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The Iwo Jima Memorial - Cape Coral, Florida


As commuters cross the Midpoint Bridge from Fort Myers into Cape Coral, they are greeted by the site of a 20 foot statue depicting five Marines and a Navy hospital corpsman raising the American flag on 560-foot Mount Suribachi, the highest point on Iwo Jima, a small island located 660 miles south of Tokyo. It is one of only three replicas of the 60-foot-tall Iwo Jima Memorial in Arlington, Virginia.

Both the original and the replicas were created by sculptor Felix de Weldon. The Cape Coral replica stands proudly on the southern edge of Four Mile Cove Ecological Preserve, within view of traffic motoring by on Veterans Parkway.

At 20 feet from base to the tip of the steel flagpole, it is roughly one-third the scale of the memorial in Arlington. But while the original was sculpted in bronze on a base of granite, the 67,000 pound Cape Coral replica is made from concrete poured over a steel superstructure, a structural design fraught with problems in southwest Florida's intense heat and humidity.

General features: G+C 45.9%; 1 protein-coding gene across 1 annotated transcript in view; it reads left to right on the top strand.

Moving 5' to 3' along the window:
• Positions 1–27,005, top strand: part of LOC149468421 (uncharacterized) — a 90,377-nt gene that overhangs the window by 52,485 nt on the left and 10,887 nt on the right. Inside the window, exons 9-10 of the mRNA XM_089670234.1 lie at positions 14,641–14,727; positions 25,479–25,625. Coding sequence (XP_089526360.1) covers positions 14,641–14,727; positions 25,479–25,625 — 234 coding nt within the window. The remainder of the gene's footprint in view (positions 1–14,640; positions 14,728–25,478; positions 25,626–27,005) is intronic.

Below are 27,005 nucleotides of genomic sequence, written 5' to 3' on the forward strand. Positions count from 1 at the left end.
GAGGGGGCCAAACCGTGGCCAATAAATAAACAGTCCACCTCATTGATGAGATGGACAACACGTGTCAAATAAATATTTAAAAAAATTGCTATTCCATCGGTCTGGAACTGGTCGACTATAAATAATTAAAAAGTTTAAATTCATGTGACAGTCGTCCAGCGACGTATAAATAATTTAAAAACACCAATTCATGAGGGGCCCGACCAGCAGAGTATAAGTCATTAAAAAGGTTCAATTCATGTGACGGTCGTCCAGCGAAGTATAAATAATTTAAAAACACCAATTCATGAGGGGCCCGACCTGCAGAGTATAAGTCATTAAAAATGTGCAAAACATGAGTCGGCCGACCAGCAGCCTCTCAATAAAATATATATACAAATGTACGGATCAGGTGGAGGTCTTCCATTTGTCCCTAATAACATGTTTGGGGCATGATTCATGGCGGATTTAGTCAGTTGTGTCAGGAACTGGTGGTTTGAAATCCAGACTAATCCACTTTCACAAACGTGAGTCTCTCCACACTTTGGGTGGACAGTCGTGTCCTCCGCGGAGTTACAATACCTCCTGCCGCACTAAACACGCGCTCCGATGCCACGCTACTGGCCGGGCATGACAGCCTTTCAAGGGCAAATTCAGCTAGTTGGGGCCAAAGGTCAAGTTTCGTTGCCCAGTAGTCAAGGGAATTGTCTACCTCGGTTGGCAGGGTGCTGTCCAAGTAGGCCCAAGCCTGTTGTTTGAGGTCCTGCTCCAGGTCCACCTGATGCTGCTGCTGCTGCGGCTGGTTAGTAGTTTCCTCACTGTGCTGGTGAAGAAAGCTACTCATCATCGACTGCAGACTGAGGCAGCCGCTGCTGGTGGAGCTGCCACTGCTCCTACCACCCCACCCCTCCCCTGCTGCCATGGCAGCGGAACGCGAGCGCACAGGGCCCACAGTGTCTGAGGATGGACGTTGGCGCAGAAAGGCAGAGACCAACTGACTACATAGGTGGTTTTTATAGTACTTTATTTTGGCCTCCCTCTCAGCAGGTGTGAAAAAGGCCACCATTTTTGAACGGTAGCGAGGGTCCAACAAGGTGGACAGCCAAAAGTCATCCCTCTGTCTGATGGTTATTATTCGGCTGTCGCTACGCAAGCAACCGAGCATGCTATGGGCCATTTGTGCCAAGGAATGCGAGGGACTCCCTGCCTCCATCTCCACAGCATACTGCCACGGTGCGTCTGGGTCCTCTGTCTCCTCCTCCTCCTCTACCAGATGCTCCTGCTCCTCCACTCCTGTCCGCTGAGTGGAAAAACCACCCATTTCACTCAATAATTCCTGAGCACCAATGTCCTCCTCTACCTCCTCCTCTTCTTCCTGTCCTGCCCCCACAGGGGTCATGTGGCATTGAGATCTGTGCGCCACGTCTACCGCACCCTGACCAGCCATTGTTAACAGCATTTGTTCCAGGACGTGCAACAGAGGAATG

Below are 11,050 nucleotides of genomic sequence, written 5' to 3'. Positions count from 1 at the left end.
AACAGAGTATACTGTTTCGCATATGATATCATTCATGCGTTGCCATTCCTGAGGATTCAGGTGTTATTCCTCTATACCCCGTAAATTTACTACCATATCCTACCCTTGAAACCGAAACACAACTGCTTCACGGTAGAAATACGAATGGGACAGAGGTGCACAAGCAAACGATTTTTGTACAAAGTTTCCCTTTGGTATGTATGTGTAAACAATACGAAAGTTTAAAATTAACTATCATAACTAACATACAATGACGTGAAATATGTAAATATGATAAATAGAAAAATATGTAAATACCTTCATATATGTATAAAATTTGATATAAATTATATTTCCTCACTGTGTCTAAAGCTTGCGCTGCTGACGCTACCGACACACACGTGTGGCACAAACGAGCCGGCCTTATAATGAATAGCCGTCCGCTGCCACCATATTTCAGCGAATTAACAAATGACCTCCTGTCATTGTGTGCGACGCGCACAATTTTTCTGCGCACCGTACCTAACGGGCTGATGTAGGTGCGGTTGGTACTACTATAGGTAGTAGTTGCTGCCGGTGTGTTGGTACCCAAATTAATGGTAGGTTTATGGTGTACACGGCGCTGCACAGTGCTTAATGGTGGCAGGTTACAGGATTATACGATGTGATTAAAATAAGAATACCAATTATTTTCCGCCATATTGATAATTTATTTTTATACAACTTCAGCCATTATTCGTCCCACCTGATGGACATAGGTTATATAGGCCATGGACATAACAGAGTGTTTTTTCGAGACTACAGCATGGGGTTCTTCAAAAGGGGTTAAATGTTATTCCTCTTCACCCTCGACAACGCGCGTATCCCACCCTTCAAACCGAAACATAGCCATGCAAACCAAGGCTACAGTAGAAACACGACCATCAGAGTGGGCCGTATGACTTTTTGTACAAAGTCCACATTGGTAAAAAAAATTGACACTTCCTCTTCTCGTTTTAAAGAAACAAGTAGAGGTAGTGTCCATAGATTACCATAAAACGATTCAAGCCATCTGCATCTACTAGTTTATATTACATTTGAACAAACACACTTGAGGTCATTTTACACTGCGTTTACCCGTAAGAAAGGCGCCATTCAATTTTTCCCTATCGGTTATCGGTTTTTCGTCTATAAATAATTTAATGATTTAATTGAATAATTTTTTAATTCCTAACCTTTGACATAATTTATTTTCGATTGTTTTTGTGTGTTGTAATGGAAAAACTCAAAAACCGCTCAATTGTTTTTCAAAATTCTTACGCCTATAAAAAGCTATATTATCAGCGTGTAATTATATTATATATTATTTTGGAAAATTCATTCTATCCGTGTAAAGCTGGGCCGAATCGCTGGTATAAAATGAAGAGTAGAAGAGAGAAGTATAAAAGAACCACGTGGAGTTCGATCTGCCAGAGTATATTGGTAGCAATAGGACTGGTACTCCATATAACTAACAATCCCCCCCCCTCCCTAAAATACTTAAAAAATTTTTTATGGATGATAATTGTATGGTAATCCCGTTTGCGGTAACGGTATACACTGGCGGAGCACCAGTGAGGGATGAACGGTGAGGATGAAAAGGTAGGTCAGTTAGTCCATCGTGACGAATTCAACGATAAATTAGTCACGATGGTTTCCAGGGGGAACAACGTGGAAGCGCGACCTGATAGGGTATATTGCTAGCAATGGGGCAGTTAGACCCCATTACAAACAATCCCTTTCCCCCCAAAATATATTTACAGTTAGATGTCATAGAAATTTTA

The sculpture was inspired by AP photographer Joe Rosenthal's Pulitzer Prize winning photograph of the actual flag raising. Depicted are PFC Rene A. Gagnon, Pfc. Ira Hayes, Pharmacist Mate Second Class John Bradley, PFC Harlon Block, Sergeant Mike Strank and PFC Franklin Sously.

Block, Strank and Sously died a short time later in combat on the northern end of the island. DeWeldon sculpted them using their photographs and measurements. Hayes was also sent to the northern end of the island, where he was wounded in a mortar attack. But he survived, as did Gagnon and Hayes. All three survivors modeled for DeWeldon’s tribute to all Marines who have died in action since 1777.

To create the statue, DeWeldon first built the figures’ bone structures with a steel framework. He then put muscles and skin over this framework. The strain of the soldiers’ muscles dramatically show through their uniforms, which were added later.